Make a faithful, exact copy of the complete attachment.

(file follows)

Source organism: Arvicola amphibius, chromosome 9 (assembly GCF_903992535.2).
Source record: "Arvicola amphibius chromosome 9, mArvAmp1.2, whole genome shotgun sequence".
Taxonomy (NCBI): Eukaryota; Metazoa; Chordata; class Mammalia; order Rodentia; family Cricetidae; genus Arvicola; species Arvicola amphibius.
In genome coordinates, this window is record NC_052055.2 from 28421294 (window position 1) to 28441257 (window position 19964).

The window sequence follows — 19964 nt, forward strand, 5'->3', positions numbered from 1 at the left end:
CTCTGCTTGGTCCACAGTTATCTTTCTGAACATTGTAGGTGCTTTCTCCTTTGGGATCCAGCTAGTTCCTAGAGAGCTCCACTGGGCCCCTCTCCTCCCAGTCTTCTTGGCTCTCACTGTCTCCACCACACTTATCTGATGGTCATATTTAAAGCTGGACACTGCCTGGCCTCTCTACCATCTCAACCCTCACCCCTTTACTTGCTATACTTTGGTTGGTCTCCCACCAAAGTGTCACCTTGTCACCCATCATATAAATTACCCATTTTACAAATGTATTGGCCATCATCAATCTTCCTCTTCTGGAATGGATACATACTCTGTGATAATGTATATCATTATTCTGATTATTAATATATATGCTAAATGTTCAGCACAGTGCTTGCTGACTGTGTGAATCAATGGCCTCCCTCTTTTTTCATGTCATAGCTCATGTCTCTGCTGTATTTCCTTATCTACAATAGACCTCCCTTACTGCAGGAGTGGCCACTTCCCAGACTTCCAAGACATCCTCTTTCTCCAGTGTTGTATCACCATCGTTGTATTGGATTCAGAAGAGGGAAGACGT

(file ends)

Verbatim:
Source organism: Arvicola amphibius, chromosome 9 (assembly GCF_903992535.2).
Source record: "Arvicola amphibius chromosome 9, mArvAmp1.2, whole genome shotgun sequence".
Taxonomy (NCBI): Eukaryota; Metazoa; Chordata; class Mammalia; order Rodentia; family Cricetidae; genus Arvicola; species Arvicola amphibius.
In genome coordinates, this window is record NC_052055.2 from 28421294 (window position 1) to 28441257 (window position 19964).

The window sequence follows — 19964 nt, forward strand, 5'->3', positions numbered from 1 at the left end:
CTCTGCTTGGTCCACAGTTATCTTTCTGAACATTGTAGGTGCTTTCTCCTTTGGGATCCAGCTAGTTCCTAGAGAGCTCCACTGGGCCCCTCTCCTCCCAGTCTTCTTGGCTCTCACTGTCTCCACCACACTTATCTGATGGTCATATTTAAAGCTGGACACTGCCTGGCCTCTCTACCATCTCAACCCTCACCCCTTTACTTGCTATACTTTGGTTGGTCTCCCACCAAAGTGTCACCTTGTCACCCATCATATAAATTACCCATTTTACAAATGTATTGGCCATCATCAATCTTCCTCTTCTGGAATGGATACATACTCTGTGATAATGTATATCATTATTCTGATTATTAATATATATGCTAAATGTTCAGCACAGTGCTTGCTGACTGTGTGAATCAATGGCCTCCCTCTTTTTTCATGTCATAGCTCATGTCTCTGCTGTATTTCCTTATCTACAATAGACCTCCCTTACTGCAGGAGTGGCCACTTCCCAGACTTCCAAGACATCCTCTTTCTCCAGTGTTGTATCACCATCGTTGTATTGGATTCAGAAGAGGGAAGACGT